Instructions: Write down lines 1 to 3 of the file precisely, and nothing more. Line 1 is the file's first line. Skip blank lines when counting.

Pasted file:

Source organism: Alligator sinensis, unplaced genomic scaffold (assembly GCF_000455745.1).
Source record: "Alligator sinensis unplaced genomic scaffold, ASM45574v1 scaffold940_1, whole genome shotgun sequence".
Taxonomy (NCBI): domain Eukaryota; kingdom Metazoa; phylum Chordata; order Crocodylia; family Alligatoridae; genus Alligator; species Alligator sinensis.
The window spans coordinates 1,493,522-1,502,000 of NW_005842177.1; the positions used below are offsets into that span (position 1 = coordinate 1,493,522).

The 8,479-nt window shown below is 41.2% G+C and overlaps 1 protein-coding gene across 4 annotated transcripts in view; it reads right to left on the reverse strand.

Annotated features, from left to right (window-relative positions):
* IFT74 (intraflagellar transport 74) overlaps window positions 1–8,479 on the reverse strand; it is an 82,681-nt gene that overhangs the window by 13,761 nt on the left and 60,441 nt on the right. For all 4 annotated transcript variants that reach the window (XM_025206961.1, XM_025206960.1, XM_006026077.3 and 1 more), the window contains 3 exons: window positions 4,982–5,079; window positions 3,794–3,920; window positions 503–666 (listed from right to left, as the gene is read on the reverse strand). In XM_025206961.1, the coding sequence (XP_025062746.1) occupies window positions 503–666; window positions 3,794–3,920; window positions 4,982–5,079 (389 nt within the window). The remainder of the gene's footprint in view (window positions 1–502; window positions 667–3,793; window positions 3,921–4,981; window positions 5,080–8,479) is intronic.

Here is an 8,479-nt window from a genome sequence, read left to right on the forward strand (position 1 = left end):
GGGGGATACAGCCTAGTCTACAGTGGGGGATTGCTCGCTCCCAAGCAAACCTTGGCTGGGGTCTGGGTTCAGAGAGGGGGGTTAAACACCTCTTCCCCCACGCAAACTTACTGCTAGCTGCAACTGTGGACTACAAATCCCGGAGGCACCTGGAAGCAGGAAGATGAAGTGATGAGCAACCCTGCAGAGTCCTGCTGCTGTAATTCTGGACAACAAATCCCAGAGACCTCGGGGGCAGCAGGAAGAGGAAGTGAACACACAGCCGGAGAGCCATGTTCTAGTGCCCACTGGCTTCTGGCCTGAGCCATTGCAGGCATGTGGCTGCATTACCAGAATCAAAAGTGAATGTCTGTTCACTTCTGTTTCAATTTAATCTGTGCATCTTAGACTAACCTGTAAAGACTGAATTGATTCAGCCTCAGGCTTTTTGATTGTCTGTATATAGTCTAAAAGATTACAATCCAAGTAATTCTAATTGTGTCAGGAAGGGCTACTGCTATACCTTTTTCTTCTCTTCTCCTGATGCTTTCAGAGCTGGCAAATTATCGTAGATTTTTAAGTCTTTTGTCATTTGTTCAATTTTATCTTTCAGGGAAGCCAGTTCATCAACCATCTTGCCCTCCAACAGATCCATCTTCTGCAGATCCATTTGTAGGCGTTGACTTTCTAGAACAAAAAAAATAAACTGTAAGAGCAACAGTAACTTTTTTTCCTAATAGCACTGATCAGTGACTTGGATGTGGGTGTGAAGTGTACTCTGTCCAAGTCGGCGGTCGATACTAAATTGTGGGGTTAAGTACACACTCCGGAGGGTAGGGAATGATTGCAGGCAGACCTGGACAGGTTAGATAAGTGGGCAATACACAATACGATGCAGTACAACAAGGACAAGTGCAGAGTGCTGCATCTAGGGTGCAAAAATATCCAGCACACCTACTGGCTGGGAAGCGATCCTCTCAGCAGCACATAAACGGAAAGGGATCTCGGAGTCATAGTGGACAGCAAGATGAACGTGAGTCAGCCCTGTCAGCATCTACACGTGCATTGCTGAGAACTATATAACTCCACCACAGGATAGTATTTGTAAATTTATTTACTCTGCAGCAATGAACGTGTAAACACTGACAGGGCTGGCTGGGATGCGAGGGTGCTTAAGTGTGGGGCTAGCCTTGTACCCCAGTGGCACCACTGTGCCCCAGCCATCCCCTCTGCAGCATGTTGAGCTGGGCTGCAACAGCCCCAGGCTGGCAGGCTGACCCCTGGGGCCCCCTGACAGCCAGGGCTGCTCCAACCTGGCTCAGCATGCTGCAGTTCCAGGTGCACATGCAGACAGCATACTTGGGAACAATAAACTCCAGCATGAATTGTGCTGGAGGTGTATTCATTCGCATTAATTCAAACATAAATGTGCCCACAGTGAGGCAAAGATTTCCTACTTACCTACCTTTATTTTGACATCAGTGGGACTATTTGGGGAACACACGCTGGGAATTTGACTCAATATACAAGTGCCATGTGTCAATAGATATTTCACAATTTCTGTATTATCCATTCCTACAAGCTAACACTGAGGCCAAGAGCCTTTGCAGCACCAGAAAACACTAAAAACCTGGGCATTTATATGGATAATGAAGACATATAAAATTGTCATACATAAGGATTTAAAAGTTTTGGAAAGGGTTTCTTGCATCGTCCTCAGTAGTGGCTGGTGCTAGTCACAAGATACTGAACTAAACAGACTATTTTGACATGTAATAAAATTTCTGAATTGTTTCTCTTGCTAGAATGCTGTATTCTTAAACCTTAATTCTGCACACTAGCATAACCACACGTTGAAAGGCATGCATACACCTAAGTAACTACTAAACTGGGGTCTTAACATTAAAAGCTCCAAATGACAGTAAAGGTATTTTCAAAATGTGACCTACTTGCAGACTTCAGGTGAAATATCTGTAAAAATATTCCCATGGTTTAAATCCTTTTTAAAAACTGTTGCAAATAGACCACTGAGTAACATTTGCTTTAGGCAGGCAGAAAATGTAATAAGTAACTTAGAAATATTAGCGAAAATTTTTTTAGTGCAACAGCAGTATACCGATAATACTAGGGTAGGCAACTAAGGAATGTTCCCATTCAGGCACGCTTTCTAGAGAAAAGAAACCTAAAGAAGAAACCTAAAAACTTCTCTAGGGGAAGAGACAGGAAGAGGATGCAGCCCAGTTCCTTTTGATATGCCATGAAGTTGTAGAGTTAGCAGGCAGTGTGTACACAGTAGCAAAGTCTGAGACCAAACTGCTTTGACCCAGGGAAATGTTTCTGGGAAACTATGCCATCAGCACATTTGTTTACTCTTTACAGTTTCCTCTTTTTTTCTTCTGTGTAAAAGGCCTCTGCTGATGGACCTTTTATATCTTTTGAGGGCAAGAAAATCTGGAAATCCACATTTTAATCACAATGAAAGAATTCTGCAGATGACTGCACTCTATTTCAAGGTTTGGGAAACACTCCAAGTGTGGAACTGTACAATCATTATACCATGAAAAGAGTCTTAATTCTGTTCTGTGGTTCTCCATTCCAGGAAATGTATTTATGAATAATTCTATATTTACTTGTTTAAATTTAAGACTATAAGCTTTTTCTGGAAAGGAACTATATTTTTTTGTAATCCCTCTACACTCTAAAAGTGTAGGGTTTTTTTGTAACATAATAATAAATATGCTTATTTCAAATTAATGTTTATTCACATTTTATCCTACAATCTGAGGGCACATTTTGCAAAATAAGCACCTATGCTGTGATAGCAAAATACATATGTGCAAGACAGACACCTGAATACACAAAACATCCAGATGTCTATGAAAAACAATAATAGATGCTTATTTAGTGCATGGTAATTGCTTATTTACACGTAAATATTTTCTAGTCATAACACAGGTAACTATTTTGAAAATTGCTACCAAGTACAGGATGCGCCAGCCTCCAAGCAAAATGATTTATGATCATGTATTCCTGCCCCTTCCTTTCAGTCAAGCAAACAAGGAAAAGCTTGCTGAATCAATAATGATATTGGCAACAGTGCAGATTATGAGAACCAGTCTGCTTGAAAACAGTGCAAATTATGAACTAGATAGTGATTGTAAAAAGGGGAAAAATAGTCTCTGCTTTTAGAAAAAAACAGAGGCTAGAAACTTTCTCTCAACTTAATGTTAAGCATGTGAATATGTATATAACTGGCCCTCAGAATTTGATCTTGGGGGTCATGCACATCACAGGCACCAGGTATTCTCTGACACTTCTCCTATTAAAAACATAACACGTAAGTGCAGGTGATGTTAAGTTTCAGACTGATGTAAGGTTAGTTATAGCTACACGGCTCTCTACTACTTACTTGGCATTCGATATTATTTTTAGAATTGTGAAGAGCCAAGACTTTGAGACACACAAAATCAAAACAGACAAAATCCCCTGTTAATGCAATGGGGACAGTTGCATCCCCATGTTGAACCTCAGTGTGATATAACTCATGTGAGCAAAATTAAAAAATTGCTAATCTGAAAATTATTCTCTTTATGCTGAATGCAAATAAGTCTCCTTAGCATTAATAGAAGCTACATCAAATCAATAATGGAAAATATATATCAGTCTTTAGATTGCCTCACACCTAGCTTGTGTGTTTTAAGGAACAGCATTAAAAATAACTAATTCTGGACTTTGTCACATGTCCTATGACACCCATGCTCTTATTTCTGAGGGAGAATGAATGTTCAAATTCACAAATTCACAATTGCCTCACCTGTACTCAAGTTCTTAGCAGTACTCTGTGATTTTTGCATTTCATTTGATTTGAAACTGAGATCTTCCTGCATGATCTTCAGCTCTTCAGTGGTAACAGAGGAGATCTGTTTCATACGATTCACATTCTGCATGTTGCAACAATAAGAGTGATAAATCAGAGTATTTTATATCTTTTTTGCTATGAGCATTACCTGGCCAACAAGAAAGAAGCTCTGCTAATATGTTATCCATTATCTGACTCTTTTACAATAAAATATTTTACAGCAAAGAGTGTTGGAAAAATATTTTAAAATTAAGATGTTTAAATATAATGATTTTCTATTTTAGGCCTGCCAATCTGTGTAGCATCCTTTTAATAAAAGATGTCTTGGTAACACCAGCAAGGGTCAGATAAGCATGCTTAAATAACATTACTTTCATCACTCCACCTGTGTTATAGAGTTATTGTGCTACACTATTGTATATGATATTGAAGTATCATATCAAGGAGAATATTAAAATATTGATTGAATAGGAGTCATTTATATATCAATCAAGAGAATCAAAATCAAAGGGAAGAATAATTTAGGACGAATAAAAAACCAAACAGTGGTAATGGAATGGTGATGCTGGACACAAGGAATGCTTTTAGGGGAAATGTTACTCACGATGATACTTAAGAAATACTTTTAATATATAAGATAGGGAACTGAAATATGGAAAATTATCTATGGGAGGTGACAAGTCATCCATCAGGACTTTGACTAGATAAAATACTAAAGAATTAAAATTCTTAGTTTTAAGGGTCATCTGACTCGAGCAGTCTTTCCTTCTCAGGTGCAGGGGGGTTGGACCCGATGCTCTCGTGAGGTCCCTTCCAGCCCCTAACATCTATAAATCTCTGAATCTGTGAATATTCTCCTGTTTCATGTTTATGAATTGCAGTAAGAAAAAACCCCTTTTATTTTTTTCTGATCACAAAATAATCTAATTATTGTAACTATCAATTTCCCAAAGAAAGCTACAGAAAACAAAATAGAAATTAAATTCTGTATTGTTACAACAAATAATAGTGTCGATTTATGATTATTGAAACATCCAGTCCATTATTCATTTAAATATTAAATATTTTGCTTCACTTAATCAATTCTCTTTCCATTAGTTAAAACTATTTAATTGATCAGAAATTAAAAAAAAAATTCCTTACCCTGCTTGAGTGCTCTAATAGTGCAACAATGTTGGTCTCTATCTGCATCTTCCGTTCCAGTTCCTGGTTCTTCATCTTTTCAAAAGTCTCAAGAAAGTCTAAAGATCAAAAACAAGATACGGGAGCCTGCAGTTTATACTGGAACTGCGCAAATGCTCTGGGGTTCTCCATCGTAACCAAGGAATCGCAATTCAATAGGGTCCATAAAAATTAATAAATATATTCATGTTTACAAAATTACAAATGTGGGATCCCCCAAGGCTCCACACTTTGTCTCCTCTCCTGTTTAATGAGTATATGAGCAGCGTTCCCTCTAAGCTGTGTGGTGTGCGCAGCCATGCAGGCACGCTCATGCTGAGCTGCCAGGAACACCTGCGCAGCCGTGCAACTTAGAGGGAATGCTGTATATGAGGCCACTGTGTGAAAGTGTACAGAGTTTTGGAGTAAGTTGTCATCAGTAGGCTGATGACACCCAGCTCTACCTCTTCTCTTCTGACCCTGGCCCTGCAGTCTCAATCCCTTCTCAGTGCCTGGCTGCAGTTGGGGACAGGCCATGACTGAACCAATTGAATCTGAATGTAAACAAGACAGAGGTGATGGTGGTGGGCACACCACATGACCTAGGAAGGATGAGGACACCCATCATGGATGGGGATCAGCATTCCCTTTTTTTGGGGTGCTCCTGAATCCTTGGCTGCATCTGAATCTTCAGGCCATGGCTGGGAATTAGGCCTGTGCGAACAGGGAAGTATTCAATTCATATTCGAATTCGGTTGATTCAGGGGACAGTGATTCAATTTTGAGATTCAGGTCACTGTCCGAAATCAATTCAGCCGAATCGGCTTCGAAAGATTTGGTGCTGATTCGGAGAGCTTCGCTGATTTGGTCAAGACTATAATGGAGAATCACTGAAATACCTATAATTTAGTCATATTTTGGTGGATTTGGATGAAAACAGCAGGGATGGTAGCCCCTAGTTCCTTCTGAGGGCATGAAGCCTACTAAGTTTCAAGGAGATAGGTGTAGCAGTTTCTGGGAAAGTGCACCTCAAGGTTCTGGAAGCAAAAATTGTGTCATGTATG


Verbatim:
Source organism: Alligator sinensis, unplaced genomic scaffold (assembly GCF_000455745.1).
Source record: "Alligator sinensis unplaced genomic scaffold, ASM45574v1 scaffold940_1, whole genome shotgun sequence".
Taxonomy (NCBI): domain Eukaryota; kingdom Metazoa; phylum Chordata; order Crocodylia; family Alligatoridae; genus Alligator; species Alligator sinensis.